Sam Stretton
Samuel C. Stretton ()

Oral argument in appellate court 
requires preparation.

I have my first oral argument before an appellate court in Pennsylvania. What advice would you give?

Oral argument before a trial judge or before an appellate court is a very challenging and rewarding experience for any lawyer. It never ceases to surprise that so many lawyers submit their briefs as opposed to arguing the case in court. Argument provides a chance for lawyers to ensure judges understand the issues and correct any misunderstandings. Further, it provides both the lawyers and the judges an opportunity to meet and get to know each other.

The most basic point for any oral argument is to be concise. Only in the rarest of cases is there any need to discuss detailed facts. The appellate judges have read the facts and know the case.

Second, although a lawyer could raise several issues, a wise lawyer would only argue one or two. Judges are not going to treat the unargued issues as waived. Lawyers should emphasize the issues they think are the strongest.

Further, when arguing, lawyers must remember theirs is not the only case listed. Judges are just like everyone else—they get tired and their attention spans are going to waver at times. The key is to emphasize the highlights of the argument and respond to questions, but not just continue to talk.

In arguing an appellate matter, lawyers must be very careful not to keep repeating themselves. Appellate judges are very bright and understand the issues.

Lawyers arguing before an appellate court have to be absolutely candid. The worst thing lawyers can do is make a serious misstatement, because that will come back to haunt them with appellate judges. At times, lawyers may make a mistake and that is understood, but candor is a critical part of appellate argument.

In arguing, lawyers should not demean their opponents. Many appellate judges know the various lawyers who appear before them. It doesn’t help one to demean opposing counsel, particularly if the appellate court respects the person the lawyer is demeaning. Demeaning one’s opponent gets one nowhere on the merits of the case. It is a bad practice. The modern practice of attacking one’s opponent appears to be a sport, but it is a sport that should stop because there is no way to win the game with that approach.

Respond to judges’ questions. A major mistake for a lawyer, when a judge asks a question, is to suggest that he or she will get to the answer later. Look at the judge and answer the question directly. Do not be evasive. During the argument, emphasize the strengths and concede any weaknesses. If lawyers don’t know the answer to a question, they shouldn’t try to slide by and just state candidly they don’t know or will have to check the record. Although in an appellate argument, one wants to be fully prepared and hopefully never has to say one doesn’t know when questioned by an appellate judge, it does happen.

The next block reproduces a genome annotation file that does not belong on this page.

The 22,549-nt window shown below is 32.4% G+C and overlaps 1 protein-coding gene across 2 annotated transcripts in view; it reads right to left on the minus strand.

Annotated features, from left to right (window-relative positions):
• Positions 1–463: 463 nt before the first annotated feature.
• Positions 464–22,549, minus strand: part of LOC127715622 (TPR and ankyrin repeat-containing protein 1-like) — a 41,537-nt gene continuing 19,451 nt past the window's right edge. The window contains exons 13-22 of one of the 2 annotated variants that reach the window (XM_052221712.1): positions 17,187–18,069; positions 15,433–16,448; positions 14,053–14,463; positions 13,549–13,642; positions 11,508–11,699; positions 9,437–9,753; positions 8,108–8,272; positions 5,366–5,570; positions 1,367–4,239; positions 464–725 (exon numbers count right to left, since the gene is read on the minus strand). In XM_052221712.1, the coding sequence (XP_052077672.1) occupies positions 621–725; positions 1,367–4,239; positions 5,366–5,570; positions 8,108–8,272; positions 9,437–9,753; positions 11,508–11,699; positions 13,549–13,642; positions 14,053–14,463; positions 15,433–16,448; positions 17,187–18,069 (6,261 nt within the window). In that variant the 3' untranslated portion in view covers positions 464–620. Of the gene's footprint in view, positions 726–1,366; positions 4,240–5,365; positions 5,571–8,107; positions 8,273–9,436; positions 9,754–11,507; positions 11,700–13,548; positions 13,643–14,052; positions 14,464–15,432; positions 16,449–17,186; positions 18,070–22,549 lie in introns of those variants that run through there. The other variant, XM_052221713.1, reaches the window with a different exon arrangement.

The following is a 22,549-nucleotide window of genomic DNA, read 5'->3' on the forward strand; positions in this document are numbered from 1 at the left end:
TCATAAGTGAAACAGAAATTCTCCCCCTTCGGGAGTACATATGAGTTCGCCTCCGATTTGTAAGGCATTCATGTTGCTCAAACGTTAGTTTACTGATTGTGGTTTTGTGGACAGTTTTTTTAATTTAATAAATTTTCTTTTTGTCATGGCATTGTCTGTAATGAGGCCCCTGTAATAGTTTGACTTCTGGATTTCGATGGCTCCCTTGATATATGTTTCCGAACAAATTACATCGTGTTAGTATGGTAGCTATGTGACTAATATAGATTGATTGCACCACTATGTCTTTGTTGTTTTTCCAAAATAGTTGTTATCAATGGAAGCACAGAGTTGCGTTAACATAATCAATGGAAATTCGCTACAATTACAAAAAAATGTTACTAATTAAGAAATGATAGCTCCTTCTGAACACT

When an appellate judge begins talking, the lawyer stops talking. Never, ever, even in the passion of appellate argument, talk over an appellate judge. Further, it is in the lawyer’s interest to hear what the judge is saying. Only then will a lawyer get a sense of what is bothering either the judge or the court and at least have an opportunity to respond to that concern.

Beware of using rebuttal time. The Pennsylvania Supreme Court does not allow any rebuttal time. But the Commonwealth and Superior courts do. These courts have limited the time for argument. Lawyers would do better not asking for a rebuttal and instead focusing on concisely stating their argument initially. But if the lawyer needs the crutch of rebuttal time, then only take a minute or so to respond to something that is patently false.

Never read before the appellate court. Lawyers who read their arguments in part are really doing themselves and their clients a disservice. If a lawyer is nervous, he or she should spend the time before and memorize the argument, then look at the judges and talk directly.

Never use charts in an appellate argument. Appellate judges don’t like charts and many courts, such as the Commonwealth Court, frown on a lawyer using a chart. Even in this visual age, there is still a need for eloquence in arguments and not for show and tell.

Never have your client sit at counsel table during an appellate argument unless the case is in the original jurisdiction of the appellate court. The state Supreme Court has flatly prohibited that and presumably the other courts feel the same.

In an appellate argument, lawyers must remember they are not arguing to a jury. Although everyone enjoys a passionate argument, the argument has to be focused on the law. General arguments, no matter how passionate and eloquent, are a waste of time in the appellate court.